A few years ago, I was discussing the difference between “that” and “which” with some colleagues. Specifically, we were discussing how to use them in restrictive and nonrestrictive clauses.
One of my colleagues commented that he heard a grammarian once say that if you eliminated “that” from your vocabulary, you’d eliminate most poor writing.
Someone said the same thing recently in response to another post, and it got me thinking about how it might be a good post topic.
I’m not of the school of thought that we eliminate “that” (see what I did there?) from all our writing. I also don’t see that it’s necessary in all writing. I stand somewhere in between, viewing it mostly as a stylistic choice.
Take, for example, the sentence above:
I’m not of the school of thought that we eliminate “that” from all our writing.
If I removed it, then we’d have:
I’m not of the school of thought we eliminate “that” from all our writing.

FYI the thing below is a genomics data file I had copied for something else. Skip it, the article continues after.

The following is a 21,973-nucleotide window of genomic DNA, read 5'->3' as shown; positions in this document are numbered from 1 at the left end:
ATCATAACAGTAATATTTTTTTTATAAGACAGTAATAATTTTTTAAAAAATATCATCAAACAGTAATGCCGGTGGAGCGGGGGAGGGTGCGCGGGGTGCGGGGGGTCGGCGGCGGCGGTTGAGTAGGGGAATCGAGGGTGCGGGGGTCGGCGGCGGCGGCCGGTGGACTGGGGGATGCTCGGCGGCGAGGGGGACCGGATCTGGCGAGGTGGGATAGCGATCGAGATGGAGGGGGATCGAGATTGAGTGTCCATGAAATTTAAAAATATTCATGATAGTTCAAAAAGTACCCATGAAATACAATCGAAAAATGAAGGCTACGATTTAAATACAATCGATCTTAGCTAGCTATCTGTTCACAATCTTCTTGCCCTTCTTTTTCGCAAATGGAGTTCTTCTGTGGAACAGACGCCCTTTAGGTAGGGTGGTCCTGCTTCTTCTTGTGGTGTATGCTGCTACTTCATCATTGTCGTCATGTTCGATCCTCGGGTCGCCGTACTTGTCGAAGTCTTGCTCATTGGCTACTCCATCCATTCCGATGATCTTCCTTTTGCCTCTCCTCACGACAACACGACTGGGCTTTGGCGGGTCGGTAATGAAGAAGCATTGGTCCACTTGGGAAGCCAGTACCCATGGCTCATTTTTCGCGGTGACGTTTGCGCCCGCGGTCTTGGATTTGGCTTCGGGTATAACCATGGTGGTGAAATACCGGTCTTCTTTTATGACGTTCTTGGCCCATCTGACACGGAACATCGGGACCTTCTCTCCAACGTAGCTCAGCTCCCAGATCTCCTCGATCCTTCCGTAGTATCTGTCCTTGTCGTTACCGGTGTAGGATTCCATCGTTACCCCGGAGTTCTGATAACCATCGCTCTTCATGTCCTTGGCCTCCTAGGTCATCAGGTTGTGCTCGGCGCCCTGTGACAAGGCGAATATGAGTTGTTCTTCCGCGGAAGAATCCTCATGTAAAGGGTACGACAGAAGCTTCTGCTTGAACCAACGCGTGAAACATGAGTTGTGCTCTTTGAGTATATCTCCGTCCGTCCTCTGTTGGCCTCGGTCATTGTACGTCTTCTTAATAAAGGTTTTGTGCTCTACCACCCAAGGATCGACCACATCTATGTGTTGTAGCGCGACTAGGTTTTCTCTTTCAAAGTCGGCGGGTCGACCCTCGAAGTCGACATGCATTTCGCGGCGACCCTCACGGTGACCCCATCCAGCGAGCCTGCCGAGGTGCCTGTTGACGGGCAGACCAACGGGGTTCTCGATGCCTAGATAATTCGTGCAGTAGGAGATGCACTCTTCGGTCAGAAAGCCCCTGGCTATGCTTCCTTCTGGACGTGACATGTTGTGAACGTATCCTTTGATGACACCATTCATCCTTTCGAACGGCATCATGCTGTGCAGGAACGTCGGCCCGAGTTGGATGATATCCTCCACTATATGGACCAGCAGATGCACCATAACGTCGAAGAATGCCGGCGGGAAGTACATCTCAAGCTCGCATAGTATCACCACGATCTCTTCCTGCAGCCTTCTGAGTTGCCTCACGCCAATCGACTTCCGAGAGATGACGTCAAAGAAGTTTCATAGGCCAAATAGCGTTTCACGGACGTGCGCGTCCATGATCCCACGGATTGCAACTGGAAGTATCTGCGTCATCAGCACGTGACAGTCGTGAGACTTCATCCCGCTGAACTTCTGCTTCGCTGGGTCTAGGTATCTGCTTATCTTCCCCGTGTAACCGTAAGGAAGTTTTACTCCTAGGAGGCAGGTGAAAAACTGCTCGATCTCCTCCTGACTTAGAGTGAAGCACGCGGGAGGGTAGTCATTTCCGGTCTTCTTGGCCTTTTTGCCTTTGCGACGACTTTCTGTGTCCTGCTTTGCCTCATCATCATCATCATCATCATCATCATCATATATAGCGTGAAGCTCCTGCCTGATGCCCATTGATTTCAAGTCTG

While there’s nothing technically wrong with this rewrite, it sounds clunky to me when I read it aloud. Adding “that” seems to make it smoother.
Here’s another one:
The horse that raced past the barn tripped on a hole.
Now without “that”:
The horse raced past the barn tripped on a hole.
This an example of a “garden path sentence” in which the reader goes down one path (The horse raced past the barn…) but then gets confused by what the second verb refers to (is it the barn or the horse that tripped?). Including “that” reduces “garden path sentences”.
So, while I certainly favour cutting out wordiness in our writing, I don’t favour eliminating “that” altogether. If you keep it, just make sure it adds clarity and value to your writing.
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